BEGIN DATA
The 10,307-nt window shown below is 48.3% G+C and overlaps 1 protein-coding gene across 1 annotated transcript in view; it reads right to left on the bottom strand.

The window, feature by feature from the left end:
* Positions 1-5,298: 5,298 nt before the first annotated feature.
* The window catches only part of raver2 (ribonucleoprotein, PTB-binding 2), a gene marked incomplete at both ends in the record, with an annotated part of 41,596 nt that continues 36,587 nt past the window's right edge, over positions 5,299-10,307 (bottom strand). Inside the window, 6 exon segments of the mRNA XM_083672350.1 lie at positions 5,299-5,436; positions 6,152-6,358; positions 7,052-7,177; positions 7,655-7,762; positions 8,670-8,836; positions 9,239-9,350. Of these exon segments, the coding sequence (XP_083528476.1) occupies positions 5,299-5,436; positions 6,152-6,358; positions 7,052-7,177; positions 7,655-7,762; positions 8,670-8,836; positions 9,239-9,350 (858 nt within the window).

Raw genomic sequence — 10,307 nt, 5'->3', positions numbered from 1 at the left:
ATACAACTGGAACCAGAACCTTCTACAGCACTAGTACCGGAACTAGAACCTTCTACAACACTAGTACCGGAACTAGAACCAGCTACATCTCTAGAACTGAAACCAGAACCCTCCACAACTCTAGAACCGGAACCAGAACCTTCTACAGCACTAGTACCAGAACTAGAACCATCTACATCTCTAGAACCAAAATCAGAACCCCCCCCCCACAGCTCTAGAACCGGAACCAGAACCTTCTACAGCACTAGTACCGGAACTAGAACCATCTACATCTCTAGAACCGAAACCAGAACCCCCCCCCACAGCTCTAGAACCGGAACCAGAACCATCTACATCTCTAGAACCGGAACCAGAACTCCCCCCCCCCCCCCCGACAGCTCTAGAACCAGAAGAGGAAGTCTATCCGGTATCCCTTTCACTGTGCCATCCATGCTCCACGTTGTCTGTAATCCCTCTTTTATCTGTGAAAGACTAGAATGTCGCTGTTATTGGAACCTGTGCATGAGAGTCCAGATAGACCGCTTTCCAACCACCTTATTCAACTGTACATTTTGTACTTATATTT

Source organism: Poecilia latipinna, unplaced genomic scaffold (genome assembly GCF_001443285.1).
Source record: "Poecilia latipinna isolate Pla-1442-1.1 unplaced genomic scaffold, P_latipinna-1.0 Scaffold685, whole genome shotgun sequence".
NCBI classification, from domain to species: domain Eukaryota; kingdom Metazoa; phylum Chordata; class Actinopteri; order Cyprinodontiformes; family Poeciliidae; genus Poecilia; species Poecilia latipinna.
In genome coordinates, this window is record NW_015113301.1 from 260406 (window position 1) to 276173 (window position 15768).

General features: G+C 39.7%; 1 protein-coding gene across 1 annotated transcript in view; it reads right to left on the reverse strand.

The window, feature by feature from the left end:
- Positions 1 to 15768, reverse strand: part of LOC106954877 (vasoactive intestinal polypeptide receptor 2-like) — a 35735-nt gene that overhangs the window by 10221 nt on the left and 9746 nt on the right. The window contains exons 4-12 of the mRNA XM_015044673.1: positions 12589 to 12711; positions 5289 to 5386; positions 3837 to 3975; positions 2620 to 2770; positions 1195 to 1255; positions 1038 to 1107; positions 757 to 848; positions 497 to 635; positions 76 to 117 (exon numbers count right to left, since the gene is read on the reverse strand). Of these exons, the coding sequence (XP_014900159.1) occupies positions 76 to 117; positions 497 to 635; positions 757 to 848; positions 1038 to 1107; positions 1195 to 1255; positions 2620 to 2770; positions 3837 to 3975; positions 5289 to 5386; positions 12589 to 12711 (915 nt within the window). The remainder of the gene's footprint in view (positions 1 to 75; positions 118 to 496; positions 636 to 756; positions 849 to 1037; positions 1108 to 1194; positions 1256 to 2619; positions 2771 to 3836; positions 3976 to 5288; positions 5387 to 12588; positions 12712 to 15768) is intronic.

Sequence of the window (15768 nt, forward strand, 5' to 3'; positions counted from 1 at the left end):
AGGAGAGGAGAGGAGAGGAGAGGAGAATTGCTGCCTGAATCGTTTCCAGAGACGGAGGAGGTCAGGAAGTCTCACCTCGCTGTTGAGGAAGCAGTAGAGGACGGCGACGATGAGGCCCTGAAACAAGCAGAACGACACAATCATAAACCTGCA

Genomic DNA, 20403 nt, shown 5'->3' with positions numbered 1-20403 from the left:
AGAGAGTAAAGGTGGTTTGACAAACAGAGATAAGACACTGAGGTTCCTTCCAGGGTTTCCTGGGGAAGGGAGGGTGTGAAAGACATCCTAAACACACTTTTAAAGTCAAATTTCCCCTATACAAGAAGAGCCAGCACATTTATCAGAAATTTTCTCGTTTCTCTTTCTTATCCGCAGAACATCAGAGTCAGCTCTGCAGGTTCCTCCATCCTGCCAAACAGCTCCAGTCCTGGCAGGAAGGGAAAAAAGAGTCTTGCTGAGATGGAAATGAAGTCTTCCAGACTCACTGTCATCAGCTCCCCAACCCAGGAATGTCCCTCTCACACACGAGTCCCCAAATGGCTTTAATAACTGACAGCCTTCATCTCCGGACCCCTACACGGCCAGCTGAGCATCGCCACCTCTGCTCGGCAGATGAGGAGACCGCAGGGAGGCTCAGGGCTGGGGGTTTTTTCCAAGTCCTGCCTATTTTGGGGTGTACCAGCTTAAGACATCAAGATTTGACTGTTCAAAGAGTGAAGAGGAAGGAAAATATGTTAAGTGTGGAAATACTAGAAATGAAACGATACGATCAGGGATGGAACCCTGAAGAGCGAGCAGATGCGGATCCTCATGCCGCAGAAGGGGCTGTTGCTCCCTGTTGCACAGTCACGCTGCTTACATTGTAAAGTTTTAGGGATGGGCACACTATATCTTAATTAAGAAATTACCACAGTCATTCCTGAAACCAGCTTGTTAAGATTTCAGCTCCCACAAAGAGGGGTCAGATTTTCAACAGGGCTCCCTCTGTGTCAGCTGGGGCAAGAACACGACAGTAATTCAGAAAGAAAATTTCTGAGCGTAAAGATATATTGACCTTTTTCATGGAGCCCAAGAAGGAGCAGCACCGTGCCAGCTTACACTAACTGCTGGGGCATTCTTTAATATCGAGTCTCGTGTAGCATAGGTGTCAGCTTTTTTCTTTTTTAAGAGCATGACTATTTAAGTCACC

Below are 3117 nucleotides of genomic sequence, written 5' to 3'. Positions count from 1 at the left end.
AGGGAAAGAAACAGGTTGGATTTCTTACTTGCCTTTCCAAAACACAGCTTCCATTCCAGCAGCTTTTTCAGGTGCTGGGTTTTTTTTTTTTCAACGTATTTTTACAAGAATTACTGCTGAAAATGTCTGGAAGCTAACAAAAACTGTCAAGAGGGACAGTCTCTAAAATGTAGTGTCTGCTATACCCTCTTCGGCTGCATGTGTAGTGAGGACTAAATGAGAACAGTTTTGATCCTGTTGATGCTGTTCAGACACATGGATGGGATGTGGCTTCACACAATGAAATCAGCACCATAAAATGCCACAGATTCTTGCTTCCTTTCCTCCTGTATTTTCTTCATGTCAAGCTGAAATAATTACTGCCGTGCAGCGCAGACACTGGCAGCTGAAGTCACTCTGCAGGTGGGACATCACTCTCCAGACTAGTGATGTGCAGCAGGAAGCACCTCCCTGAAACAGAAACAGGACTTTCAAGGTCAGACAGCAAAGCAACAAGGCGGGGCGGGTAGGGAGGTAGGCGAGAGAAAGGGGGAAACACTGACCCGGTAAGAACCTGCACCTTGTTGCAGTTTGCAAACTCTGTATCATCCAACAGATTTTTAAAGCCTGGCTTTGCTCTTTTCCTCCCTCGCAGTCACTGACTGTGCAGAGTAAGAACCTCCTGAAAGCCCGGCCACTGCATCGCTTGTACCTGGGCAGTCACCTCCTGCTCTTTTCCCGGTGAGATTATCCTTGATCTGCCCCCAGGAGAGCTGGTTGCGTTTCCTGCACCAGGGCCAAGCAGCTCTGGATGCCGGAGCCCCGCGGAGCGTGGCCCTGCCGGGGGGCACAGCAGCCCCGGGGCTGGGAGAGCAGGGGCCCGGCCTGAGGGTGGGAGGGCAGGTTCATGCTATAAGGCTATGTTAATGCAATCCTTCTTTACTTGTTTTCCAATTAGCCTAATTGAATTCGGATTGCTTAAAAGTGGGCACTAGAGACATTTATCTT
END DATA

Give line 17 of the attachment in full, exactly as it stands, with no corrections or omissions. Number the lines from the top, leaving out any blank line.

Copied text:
AGAGAGTAAAGGTGGTTTGACAAACAGAGATAAGACACTGAGGTTCCTTCCAGGGTTTCCTGGGGAAGGGAGGGTGTGAAAGACATCCTAAACACACTTTTAAAGTCAAATTTCCCCTATACAAGAAGAGCCAGCACATTTATCAGAAATTTTCTCGTTTCTCTTTCTTATCCGCAGAACATCAGAGTCAGCTCTGCAGGTTCCTCCATCCTGCCAAACAGCTCCAGTCCTGGCAGGAAGGGAAAAAAGAGTCTTGCTGAGATGGAAATGAAGTCTTCCAGACTCACTGTCATCAGCTCCCCAACCCAGGAATGTCCCTCTCACACACGAGTCCCCAAATGGCTTTAATAACTGACAGCCTTCATCTCCGGACCCCTACACGGCCAGCTGAGCATCGCCACCTCTGCTCGGCAGATGAGGAGACCGCAGGGAGGCTCAGGGCTGGGGGTTTTTTCCAAGTCCTGCCTATTTTGGGGTGTACCAGCTTAAGACATCAAGATTTGACTGTTCAAAGAGTGAAGAGGAAGGAAAATATGTTAAGTGTGGAAATACTAGAAATGAAACGATACGATCAGGGATGGAACCCTGAAGAGCGAGCAGATGCGGATCCTCATGCCGCAGAAGGGGCTGTTGCTCCCTGTTGCACAGTCACGCTGCTTACATTGTAAAGTTTTAGGGATGGGCACACTATATCTTAATTAAGAAATTACCACAGTCATTCCTGAAACCAGCTTGTTAAGATTTCAGCTCCCACAAAGAGGGGTCAGATTTTCAACAGGGCTCCCTCTGTGTCAGCTGGGGCAAGAACACGACAGTAATTCAGAAAGAAAATTTCTGAGCGTAAAGATATATTGACCTTTTTCATGGAGCCCAAGAAGGAGCAGCACCGTGCCAGCTTACACTAACTGCTGGGGCATTCTTTAATATCGAGTCTCGTGTAGCATAGGTGTCAGCTTTTTTCTTTTTTAAGAGCATGACTATTTAAGTCACC